|Back in the fourth grade, that’s how Timothy Hoogland‘s classmates thought of their brainy peer.They teased him. They excluded him. They shunned him for what makes him special.
So Timothy’s mother pulled him out of school and started teaching him at their Alsip home.
About the same time, Timothy’s grandmother gave him an outdated and broken Commodore 64.
“My parents weren’t going to buy me a computer, so if I wanted one, I had to get (the Commodore) working,” he said.
The two events changed Timothy’s life.
“Home-schooling allowed me the flexibility to do what interested me,” he said. “I could do three days worth of schoolwork at my own pace in one day, then spend two days working on computers.”
When most of his former classmates were just starting high school, Timothy launched a home-based consulting business, House of Bugs Computer Services or HOBHQ.com.
“I did it just for fun,” the young entrepreneur said. “I didn’t think I’d make a career out of it.”
Now 18, he and his two employees (his brothers Jeff, 16, and Doug, 14) build about 150 computers a year and repair dozens more.
He charges about $400 for a basic budget system and upward of $1,000 for high-end gaming systems, his specialty.
“Everything is customized, tailored to the customer,” he said.
Timothy also handles bigger jobs, such as building DJ and karaoke systems, installing point-of-sale terminals at restaurants and wiring networks at body shops.
Meanwhile, Timothy started taking classes at Moraine Valley Community College at age 14.
He will graduate in a year with two associate’s degrees — in management information systems and computer sciences/IT security — and 10 certificates.
He also works at Moraine as a technical aide and sometimes fills in as a substitute teacher.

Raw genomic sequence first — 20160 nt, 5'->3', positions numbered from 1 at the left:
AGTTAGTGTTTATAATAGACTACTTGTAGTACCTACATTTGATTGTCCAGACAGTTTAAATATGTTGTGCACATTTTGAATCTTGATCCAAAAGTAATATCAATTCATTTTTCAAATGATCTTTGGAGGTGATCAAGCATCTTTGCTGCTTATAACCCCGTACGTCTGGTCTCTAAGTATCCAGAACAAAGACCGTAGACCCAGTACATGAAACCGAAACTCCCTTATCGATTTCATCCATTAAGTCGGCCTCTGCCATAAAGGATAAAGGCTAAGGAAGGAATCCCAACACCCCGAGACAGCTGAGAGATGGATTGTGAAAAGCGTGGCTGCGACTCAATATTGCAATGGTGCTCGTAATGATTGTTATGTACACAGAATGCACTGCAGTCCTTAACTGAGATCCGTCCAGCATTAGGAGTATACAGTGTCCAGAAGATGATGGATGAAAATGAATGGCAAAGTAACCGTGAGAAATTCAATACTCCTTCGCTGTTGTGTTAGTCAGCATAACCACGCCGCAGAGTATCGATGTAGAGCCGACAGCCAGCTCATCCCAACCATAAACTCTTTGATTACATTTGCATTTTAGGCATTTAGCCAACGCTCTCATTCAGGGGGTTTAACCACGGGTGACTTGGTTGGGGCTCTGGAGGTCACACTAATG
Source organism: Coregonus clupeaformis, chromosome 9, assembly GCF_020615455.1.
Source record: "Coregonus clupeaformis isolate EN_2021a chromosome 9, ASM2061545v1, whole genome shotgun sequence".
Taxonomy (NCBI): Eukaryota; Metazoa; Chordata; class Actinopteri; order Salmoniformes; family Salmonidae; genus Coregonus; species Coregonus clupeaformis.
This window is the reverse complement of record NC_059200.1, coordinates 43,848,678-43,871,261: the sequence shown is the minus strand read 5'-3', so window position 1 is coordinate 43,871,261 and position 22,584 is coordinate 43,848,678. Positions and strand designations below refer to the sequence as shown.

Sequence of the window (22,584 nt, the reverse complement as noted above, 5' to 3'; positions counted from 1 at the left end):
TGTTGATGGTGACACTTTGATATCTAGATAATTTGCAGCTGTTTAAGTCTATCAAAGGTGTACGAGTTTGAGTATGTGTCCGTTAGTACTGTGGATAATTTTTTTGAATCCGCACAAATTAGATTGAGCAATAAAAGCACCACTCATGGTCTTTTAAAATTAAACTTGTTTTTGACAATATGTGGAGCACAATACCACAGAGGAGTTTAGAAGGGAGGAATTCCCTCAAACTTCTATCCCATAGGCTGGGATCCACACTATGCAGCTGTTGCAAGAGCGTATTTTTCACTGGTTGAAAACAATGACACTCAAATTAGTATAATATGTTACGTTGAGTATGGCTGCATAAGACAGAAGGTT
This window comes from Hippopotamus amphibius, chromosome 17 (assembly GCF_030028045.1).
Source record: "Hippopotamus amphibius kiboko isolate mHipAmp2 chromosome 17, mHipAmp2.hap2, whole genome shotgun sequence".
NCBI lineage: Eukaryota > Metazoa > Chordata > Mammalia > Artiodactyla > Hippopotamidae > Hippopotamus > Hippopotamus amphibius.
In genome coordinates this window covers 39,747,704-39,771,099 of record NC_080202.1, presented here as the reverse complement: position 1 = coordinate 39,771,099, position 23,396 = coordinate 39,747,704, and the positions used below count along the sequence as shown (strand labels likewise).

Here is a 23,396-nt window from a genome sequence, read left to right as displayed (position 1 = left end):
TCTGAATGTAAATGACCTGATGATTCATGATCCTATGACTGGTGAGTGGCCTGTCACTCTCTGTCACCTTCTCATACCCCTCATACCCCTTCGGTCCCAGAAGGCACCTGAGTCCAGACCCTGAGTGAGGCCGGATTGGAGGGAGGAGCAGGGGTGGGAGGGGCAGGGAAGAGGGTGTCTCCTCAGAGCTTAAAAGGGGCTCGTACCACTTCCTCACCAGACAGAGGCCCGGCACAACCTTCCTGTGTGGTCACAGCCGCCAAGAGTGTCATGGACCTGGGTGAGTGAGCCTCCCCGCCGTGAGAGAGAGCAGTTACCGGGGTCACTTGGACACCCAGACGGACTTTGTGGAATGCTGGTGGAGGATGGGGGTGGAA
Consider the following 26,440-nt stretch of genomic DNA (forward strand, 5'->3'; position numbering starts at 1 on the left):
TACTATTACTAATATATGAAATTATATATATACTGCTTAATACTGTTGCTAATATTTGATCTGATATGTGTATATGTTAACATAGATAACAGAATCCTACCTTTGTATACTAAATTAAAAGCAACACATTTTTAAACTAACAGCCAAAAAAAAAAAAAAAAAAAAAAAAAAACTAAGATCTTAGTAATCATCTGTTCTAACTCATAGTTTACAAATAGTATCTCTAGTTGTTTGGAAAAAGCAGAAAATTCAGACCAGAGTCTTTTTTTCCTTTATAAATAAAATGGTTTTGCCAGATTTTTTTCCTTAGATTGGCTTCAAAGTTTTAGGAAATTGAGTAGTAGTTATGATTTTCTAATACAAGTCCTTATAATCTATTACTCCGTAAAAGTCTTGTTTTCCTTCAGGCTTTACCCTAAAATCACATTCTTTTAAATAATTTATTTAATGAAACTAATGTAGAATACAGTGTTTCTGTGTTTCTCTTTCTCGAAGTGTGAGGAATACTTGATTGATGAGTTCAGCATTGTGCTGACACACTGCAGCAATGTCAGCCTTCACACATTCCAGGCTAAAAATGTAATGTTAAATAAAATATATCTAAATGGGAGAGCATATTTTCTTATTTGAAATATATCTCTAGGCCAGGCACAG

Timothy’s latest venture isn’t about money.
For sheer enjoyment, he hosts LAN parties for fellow gamers.
These events are BYOC: Bring Your Own Computer.
Short for local area network, the gatherings can have three souls or thousands plugged in, eyes glued on flickering screens, clicking buttons in a frenzy.
They play first-person shooter, strategy and role-playing games, such as Counter-Strike: Source, StarCraft and Guitar Hero.
Yes, the room may resemble a reunion from the short-lived sitcom “Freaks and Geeks.”
And newcomers and non-gamers might find it hard to recognize the appeal.
Timothy swears, however, that group gaming gets the adrenaline pumping.
“It’s exciting and intense,” he said. “It’s a thrill when you have all these people right there and you’re playing against them.”
Timothy’s first LAN party was on New Year’s Eve in his parent’s garage. A dozen people participated.
Twice as many gamers showed for a June 13th gathering in a rented room at Senese’s Winery.
He expects about 50 people — ages 14 to 40 — tomorrow at the Labor Lan Party, which is expected to run from 11 a.m. until after midnight at Zante’s Lounge in Palos Hills.
It’s $20 to play. Lunch, dinner and snacks are included.
“Hunger can kill a LAN party,” Timothy explained.
Moraine is sponsoring the event and supplying a cache of networking equipment.
Winners will receive hard drives as prizes.
“The parties give gamers a chance to connect, network and meet in person,” he said. “It’s great to be around people who have the same interests.”